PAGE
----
performance review: tied together still
Have you ever been asked the question, if you could have a dinner party with any one person dead or alive, who would you invite? If you have, would you ever consider inviting 13 women who are known for their erotic presence throughout art, mythology, literature and religion?
While Melbourne based performance school Bottoms Up! does not seek to host such a dinner party, they do explore the lives and stories of the great women of erotica throughout history in their newest production Tied Together Still.
Performed in the basement of the historic Donkey Wheel House on Bourke Street, Melbourne, Tied Together Still treats audience members to an experiential theatre show which involves various performances, mediums of art, dance and film. The audience play a role too: immersed in the living museum, we were presented with representations of famous erotic female figures, dances, movements and literary characters throughout history, such as Bettie Page, Aphrodite, Marie Bonaparte, Mata Hari, The Can-Can and Lady Camellia. Each representation was performed in an individual room or space close that allowed audience members to walk through and watch performances as they pleased.
Every space you walked into felt like you were walking in on something, perhaps a secret insight to the idea of female sexuality. The way that the audience was involved set an overall tone of playfulness that fed into the success of their engagement. There were also guides who were part of the performance but also assisted when you didn’t know where to go. At one stage, my friend and I were a bit lost and were promptly whisked away by a little helper who took us to a quiet room and started reading us Little Red Riding Hood. She stopped and cheekily asked, “Was this what you were expecting?”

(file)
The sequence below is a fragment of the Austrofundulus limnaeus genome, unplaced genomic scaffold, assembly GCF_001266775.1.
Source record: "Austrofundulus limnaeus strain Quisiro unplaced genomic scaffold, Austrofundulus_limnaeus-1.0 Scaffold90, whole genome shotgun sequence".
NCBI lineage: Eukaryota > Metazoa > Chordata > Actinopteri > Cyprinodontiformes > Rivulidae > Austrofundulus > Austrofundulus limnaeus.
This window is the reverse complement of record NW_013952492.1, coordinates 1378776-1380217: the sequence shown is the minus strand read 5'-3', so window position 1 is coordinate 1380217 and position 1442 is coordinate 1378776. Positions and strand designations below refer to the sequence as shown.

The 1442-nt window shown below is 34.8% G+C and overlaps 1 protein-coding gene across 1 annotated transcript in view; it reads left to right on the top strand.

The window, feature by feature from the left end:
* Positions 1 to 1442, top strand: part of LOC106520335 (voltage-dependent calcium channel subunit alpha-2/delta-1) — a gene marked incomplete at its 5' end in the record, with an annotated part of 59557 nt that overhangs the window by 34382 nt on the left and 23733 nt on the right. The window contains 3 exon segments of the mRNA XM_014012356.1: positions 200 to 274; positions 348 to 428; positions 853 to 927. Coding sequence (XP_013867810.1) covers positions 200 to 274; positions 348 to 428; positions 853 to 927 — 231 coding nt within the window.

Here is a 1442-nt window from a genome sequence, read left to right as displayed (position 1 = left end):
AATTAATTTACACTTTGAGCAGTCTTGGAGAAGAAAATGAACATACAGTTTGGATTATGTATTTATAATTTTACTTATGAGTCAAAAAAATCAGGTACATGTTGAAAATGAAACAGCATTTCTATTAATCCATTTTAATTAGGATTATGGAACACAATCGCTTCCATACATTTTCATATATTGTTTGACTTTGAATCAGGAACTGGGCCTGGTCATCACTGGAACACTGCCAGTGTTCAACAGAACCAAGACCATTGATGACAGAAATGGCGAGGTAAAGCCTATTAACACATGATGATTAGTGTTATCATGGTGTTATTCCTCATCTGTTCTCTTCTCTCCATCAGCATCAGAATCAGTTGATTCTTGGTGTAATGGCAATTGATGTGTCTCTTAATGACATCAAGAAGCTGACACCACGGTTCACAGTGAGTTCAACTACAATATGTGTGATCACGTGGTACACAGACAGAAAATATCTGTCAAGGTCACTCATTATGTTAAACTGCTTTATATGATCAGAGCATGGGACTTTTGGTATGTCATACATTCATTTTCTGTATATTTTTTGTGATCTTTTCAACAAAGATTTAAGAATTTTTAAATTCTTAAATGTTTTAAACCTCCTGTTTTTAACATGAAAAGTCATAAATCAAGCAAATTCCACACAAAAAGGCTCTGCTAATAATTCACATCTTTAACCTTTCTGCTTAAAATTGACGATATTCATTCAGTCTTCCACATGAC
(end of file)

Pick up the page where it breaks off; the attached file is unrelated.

I unfortunately didn’t get to see all of the performances (performances were timed to follow on from each other depending on the proximity of the room) but did find some of the less elaborate pieces, such as Venus standing in a room alone and naked or the symbolic Pagan fertility dance of the Maypole, quite powerful.
In the context of the museum, the female body in all of its shapes, colours and dimensions was something to be shared and enjoyed by female and male audience members. Each of the 13 women had their own unique story that was intrinsically linked to a broader narrative around social perceptions of female sexuality. Female sexuality is often portrayed as something wrong and even grotesque. Although the performances sat under the umbrella of women and eroticism, I didn’t once feel like the female body was something to be afraid of or unsettled by. All performers were natural, beautiful bodies on display purely to entertain. It was oddly refreshing to see a completely naked woman walk through a crowd of people and see no-one bat an eye lid. It was wonderful; women were just women and equal with one another. What made each woman special was their story, not their anatomical bits and pieces.
To tie it all together, the cast performed their version of The Can-Can. Here they dressed up in ridiculous tutus, animal hats, colourful wigs and entertaining knickers (from lacy underpants to what appeared to be underpants with tiny stuffed animals attached) performing a fun grand finale that caused one audience member to reveal “oh my god my face is going to explode from adorableness.”
Expect the unexpected with Tied Together Still and you will be enchanted and constantly surprised. The show is running from 30 July until 3 August for your viewing pleasure.
This is an 18+ event. Tickets: $35/$30 + BF.